How to do well in interviews: focus on competence and potential

How to do well in interviews: focus on competence and potential

October 10, 2019 by Stella Petrou Concha

Find out how communicating your competency is more effective in interviews than focusing on your CV. This requires giving well-structured answers that give evidence of times in the past when you have demonstrated competency.


Too much of the time, the wrong people end up in executive positions. Much of this mishandling of executive recruitment is due to bad interviewing practises. But interviewers are beginning to realise that it is better to focus on competency and knowledge rather than the CV.

Find out how you, as an employee, can demonstrate how you’re right for the job, beyond the words on your CV.


Prepare for your interview by studying the company 

First, start by reading about the company. Research relevant industry trends, how the company is organised, the culture and even look for information about the interviewer. Claudio Fernández-Aráoz also suggests pinpointing the main challenges of the job. Then, figure out how you are competent in addressing those challenges.


Study the job description and focus on the leadership qualities likely to be assessed. 


Victoria University of Wellington writes about how more companies are moving towards conducting behavioral interviews. Behavioral interviews centre around looking at the candidate’s past behavior as a way to predict future behaviour.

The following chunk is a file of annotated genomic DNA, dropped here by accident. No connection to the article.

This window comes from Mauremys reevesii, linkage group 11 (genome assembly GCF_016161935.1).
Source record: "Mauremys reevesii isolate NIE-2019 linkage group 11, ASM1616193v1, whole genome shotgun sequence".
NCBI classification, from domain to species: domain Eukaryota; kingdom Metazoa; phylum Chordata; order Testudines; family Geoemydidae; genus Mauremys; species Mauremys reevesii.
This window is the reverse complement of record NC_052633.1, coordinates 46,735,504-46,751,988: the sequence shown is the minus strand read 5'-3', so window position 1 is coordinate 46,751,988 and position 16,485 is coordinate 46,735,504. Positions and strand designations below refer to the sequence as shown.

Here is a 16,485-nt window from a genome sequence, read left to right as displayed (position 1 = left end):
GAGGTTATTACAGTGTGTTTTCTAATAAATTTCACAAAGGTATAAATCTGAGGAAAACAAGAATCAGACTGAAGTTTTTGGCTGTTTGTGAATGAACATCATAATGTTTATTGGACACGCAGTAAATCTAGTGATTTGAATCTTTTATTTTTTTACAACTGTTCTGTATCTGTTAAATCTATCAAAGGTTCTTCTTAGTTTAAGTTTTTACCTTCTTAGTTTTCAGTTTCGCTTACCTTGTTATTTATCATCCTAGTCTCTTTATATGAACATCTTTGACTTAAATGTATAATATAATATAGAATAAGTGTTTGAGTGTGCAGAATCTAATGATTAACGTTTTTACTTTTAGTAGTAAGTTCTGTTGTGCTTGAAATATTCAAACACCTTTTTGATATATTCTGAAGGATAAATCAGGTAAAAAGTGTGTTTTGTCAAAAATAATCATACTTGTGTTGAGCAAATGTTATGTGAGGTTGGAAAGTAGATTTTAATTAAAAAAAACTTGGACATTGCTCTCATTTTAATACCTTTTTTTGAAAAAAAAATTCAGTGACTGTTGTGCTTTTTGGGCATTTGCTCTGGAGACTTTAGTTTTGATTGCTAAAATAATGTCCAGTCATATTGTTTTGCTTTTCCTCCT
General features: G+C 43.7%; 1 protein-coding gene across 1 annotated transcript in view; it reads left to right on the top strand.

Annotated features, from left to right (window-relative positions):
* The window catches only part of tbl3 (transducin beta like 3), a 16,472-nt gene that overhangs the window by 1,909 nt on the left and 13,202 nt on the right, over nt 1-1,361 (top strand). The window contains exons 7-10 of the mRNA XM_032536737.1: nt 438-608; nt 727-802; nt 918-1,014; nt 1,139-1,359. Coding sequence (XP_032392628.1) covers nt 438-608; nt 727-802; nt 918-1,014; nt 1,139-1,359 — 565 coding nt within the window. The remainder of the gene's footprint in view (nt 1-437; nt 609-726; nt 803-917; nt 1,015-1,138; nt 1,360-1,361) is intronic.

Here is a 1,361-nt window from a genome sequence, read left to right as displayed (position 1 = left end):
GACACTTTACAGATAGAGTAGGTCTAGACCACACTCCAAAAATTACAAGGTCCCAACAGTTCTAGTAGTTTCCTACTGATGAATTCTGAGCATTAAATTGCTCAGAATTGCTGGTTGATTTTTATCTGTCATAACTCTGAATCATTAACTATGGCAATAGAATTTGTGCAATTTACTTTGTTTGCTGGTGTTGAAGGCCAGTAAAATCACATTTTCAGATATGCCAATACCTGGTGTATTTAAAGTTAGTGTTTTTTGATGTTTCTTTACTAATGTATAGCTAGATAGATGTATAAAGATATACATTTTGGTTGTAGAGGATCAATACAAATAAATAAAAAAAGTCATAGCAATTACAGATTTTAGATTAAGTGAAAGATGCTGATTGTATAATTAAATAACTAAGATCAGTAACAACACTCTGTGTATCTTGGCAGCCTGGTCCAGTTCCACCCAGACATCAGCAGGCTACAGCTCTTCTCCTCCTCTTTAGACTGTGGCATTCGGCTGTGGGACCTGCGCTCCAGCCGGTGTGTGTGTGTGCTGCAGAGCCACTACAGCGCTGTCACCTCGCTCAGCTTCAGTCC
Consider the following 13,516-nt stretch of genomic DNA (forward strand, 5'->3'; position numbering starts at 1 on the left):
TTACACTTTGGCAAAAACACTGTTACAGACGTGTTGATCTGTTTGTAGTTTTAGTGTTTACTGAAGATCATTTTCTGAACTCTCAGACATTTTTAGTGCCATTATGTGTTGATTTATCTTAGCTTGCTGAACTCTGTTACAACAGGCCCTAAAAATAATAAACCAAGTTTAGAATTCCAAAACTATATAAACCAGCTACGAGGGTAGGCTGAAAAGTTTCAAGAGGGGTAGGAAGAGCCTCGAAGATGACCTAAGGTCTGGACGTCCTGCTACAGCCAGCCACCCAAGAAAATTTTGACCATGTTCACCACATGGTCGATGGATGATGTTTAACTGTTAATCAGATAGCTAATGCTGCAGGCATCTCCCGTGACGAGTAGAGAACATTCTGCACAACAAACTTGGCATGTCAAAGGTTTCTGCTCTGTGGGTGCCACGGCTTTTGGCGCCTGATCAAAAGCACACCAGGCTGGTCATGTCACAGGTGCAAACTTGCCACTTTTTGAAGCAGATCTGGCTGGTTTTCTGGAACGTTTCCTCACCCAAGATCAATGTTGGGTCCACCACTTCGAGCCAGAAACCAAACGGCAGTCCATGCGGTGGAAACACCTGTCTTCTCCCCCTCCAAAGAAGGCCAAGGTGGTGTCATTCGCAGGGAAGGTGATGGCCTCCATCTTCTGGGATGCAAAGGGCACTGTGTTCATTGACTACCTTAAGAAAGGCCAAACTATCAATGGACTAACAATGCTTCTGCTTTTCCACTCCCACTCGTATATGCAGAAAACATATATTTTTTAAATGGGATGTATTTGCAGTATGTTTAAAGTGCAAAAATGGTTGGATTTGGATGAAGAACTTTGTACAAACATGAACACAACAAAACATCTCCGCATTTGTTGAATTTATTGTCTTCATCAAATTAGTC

Therefore, preparation is key because you need to effectively demonstrate how your past experience qualifies you for the position. Victoria University advises preparing for a behavioral interview by studying the job description and focusing on the leadership qualities likely to be assessed. After looking at the qualities required, prepare stories in advance about times in the past where you have demonstrated these skills.

Telling stories that demonstrate competency

As you tell stories that demonstrate your competency, communicate them in a captivating and concise way. Rather than citing your grades at college, talk about a specific time that you resolved a problem in the workplace and how those problem-solving skills can be applied to the company you’re interviewing for.

What to say in an interview

In the interview, tell a story about a time you effectively handled a situation that is relevant to the job.


Victoria University advises using the STAR model:

  • Situation – describe a situation or problem that you have come across
  • Task – describe the task that the situation required or your ideas about resolution
  • Action – describe what leadership style you demonstrated and the obstacles you overcame
  • Results – highlight outcomes achieved

By following the STAR models, you can deliver a well-structured answer for what you can do for the company based on evidence of past experience. Showing what you can offer the company in the future rather than talking about how great you’ve been in the past is, in fact, a more intuitive way of going about an interview. Talk about your past only by applying it to how it will benefit the company in the future.


Reo Group are experts in the science of finance recruitment.  Contact us today to discover more about the best interviewing practices you an apply to land your next role!

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